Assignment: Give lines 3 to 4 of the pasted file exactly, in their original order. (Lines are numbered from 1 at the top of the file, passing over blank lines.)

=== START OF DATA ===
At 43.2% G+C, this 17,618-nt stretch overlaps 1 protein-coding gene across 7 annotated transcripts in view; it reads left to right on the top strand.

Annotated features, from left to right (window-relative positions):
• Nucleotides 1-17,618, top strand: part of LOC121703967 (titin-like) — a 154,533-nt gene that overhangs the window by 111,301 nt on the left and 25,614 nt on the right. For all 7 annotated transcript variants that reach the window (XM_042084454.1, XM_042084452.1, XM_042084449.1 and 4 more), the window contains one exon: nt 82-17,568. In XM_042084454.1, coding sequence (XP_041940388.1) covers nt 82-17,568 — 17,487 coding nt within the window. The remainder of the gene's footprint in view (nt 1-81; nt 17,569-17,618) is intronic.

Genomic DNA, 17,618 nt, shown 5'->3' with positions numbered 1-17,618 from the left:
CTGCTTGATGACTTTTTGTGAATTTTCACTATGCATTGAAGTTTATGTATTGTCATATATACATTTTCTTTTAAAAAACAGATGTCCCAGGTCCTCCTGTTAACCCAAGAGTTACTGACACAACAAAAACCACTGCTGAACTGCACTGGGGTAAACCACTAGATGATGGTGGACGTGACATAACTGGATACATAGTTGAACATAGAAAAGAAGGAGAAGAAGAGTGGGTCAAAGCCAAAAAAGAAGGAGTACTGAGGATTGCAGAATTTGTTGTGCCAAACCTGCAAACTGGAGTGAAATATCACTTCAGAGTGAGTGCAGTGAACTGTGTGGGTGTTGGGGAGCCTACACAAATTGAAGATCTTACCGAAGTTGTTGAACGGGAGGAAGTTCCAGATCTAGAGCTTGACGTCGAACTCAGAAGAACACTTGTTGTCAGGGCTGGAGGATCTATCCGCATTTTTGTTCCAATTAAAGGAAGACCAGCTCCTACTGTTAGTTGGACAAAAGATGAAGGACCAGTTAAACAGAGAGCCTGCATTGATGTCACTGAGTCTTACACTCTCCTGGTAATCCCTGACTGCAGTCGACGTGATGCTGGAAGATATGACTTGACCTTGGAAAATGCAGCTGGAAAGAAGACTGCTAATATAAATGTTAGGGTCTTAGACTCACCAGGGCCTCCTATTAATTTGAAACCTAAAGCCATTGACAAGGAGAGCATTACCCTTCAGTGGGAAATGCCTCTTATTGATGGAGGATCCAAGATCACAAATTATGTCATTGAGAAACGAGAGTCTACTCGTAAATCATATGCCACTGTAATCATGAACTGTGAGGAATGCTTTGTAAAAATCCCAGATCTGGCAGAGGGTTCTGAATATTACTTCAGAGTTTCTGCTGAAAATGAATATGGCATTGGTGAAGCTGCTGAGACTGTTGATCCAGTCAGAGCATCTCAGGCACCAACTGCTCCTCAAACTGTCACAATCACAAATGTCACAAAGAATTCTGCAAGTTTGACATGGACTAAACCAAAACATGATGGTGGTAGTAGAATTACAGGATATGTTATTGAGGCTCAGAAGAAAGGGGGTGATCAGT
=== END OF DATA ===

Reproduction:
• Nucleotides 1-17,618, top strand: part of LOC121703967 (titin-like) — a 154,533-nt gene that overhangs the window by 111,301 nt on the left and 25,614 nt on the right. For all 7 annotated transcript variants that reach the window (XM_042084454.1, XM_042084452.1, XM_042084449.1 and 4 more), the window contains one exon: nt 82-17,568. In XM_042084454.1, coding sequence (XP_041940388.1) covers nt 82-17,568 — 17,487 coding nt within the window. The remainder of the gene's footprint in view (nt 1-81; nt 17,569-17,618) is intronic.

Genomic DNA, 17,618 nt, shown 5'->3' with positions numbered 1-17,618 from the left: